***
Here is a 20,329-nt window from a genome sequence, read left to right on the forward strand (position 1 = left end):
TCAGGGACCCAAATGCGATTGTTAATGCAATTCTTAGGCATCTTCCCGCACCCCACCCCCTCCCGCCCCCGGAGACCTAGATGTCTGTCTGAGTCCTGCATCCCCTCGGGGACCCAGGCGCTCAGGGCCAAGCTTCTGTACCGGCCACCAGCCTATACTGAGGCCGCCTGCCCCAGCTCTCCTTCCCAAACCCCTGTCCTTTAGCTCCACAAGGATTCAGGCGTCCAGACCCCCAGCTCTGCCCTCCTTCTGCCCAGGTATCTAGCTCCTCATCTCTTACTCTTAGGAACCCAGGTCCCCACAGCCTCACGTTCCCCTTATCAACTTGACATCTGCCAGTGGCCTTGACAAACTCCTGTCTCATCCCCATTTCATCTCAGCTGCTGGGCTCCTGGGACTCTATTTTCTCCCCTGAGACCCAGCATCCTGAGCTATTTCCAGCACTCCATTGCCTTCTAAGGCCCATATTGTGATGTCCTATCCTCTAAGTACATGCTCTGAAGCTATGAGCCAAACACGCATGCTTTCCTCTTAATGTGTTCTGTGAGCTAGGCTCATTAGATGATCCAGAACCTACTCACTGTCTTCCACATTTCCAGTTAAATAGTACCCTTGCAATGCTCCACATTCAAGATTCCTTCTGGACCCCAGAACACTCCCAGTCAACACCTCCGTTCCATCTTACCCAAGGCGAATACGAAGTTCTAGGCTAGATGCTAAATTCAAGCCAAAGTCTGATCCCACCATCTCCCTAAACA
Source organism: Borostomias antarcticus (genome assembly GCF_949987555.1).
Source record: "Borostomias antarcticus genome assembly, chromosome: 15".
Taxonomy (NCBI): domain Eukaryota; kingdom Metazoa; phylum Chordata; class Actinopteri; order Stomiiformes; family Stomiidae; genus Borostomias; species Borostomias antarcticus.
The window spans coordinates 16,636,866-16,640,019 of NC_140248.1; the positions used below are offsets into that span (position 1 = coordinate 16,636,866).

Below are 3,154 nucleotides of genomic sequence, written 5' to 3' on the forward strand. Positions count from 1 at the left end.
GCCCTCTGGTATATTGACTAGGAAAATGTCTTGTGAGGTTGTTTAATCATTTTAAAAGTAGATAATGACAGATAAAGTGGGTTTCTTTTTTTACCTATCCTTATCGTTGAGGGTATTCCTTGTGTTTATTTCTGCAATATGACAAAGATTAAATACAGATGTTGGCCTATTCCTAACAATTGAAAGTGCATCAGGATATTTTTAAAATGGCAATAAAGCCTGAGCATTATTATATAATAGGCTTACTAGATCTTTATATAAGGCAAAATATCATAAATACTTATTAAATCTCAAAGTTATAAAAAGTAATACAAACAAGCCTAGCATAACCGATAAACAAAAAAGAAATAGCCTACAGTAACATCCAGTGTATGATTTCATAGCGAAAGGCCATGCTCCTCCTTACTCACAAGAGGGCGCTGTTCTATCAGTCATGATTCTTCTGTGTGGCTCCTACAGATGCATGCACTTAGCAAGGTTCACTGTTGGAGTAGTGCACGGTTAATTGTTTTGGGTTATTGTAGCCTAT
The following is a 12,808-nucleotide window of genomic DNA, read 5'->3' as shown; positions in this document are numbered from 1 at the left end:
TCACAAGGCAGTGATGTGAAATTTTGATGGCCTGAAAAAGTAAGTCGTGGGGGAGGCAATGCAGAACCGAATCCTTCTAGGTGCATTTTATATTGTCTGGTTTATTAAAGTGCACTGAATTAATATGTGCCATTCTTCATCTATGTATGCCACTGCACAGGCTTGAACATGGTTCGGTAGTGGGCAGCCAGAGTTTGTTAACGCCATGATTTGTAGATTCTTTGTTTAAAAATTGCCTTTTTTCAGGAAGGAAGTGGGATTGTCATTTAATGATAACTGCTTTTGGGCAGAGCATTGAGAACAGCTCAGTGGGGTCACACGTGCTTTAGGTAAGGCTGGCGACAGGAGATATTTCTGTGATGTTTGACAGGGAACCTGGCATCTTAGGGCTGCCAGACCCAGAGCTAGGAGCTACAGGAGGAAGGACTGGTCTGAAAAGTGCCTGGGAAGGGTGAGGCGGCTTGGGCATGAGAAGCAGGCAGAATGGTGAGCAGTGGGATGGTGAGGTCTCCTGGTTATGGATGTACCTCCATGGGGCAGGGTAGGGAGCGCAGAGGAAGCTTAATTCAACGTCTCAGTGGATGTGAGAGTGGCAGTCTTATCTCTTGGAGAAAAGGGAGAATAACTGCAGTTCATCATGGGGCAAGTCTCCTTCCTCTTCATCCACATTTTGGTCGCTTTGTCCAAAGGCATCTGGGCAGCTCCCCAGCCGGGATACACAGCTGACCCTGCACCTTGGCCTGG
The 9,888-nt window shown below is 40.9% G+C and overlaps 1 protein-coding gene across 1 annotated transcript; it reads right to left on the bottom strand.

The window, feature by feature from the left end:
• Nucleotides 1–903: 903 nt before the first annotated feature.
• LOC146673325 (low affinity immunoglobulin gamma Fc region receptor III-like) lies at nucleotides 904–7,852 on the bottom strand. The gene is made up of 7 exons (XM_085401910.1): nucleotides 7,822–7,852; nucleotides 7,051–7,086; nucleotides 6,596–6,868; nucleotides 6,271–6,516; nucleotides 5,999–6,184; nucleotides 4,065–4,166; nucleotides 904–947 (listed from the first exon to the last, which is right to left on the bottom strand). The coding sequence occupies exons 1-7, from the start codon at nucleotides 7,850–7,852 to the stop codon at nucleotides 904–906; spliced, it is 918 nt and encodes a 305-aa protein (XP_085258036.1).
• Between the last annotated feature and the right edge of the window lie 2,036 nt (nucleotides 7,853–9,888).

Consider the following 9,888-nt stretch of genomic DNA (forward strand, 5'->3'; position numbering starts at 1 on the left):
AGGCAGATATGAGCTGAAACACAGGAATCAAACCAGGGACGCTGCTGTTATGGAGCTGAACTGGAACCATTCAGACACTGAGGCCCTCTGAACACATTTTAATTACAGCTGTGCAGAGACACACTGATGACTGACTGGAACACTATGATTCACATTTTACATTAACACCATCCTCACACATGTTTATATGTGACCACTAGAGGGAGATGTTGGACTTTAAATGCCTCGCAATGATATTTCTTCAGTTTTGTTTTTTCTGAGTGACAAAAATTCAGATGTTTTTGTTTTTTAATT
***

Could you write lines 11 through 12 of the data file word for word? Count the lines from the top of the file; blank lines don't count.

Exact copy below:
The 9,888-nt window shown below is 40.9% G+C and overlaps 1 protein-coding gene across 1 annotated transcript; it reads right to left on the bottom strand.

The window, feature by feature from the left end: